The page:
Athen Apaquette

To take you back in time, last month’s report showed a gain of 235,000 (later revised to 219,000) jobs and unemployment rate of 4.7%.

Drum roll please! The jobs report for March was only 98,000 (weak but cyclical see the chart below) and the jobless rate dropped to 4.5% – this is a sigh of relief if you are trying to lock-in a fixed rate, but it’s not a good sign for the US economy.

Also, this is a point of contention in many circles.

If we didn’t add many new jobs to the economy how did the unemployed or jobless number go down to 4.5% ? Well, some people who were looking are no longer looking for work, took early retirement or are no longer part of the number that is, they outlasted the time frame that is considered “actively looking for work”.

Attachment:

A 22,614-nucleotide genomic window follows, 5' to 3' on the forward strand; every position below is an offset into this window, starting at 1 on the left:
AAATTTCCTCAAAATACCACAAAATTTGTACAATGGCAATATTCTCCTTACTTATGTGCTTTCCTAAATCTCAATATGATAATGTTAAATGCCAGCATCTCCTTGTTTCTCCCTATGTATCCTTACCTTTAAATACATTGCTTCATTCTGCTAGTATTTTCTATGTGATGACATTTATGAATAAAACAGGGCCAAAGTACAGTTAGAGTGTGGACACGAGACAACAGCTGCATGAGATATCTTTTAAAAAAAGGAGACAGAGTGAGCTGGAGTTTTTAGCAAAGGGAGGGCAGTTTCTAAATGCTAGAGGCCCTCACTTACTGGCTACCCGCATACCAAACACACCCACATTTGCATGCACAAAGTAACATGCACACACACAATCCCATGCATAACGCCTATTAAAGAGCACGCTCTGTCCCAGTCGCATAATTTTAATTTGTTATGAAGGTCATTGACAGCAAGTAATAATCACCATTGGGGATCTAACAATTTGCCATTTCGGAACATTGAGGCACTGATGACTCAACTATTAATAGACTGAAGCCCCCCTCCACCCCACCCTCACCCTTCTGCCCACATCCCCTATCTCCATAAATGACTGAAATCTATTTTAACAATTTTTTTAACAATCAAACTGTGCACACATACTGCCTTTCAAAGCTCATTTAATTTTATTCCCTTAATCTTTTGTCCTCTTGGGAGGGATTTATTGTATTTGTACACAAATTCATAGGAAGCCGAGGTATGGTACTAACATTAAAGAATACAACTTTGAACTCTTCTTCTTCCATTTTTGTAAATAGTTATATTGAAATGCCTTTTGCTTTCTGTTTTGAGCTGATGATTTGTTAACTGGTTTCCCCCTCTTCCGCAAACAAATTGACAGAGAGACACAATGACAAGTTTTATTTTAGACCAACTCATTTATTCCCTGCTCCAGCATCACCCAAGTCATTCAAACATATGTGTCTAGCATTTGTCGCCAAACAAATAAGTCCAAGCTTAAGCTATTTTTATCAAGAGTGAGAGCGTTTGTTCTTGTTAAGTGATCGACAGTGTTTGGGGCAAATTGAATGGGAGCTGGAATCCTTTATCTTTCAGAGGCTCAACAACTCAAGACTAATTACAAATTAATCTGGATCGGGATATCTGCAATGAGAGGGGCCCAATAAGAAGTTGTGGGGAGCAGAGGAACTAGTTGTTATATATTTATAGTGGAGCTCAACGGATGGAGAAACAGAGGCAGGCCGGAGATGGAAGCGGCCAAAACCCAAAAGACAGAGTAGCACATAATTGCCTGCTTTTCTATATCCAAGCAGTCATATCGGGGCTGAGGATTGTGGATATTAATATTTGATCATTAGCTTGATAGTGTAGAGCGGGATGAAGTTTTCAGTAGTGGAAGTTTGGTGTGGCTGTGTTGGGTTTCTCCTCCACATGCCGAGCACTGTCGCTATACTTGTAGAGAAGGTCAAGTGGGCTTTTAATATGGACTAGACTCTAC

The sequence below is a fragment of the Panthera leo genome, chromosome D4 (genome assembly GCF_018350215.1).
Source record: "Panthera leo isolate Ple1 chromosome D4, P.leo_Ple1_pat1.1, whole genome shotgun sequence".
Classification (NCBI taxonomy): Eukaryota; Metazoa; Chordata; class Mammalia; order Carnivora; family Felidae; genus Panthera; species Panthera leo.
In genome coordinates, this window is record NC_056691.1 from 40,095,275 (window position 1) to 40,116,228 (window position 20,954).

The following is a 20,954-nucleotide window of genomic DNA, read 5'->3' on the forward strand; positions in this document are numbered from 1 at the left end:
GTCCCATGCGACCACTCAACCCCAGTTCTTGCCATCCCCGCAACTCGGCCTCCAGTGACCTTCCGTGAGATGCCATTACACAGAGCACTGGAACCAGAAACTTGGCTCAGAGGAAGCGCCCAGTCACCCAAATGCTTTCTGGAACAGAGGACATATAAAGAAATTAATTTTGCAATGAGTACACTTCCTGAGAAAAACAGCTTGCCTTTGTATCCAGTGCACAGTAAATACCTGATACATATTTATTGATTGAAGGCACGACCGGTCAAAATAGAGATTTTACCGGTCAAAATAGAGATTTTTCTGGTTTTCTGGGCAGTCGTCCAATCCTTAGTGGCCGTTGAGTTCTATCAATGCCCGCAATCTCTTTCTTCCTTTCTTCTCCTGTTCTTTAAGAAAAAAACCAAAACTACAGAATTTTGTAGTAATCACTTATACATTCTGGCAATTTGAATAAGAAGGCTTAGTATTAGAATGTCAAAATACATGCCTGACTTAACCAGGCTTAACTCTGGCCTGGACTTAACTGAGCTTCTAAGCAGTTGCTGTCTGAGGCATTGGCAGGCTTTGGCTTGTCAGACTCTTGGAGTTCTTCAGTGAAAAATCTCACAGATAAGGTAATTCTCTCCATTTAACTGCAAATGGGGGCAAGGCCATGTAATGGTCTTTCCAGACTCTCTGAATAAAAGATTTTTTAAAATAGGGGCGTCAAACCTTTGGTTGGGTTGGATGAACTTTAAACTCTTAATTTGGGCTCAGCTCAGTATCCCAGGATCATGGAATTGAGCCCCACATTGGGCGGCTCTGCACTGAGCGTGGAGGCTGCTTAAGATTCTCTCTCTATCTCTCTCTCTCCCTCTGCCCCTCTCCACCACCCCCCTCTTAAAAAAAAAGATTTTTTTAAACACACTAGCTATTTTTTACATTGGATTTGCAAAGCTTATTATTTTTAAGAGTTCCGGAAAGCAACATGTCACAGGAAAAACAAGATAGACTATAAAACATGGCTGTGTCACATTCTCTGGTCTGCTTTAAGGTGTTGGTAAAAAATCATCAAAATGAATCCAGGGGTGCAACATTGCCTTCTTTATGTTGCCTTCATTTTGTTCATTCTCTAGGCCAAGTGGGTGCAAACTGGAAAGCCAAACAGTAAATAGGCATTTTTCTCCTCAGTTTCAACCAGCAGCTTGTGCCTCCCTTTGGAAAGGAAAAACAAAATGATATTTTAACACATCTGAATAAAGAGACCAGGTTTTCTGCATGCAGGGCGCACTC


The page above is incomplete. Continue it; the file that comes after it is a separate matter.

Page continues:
This chart from BLS (one of my favorite sites Bureau of Labor Statistics) shows a clear picture of the trends. So no need to panic.

econ-news-pic

So the week ended much less dramatically than some thought and rates remain the same.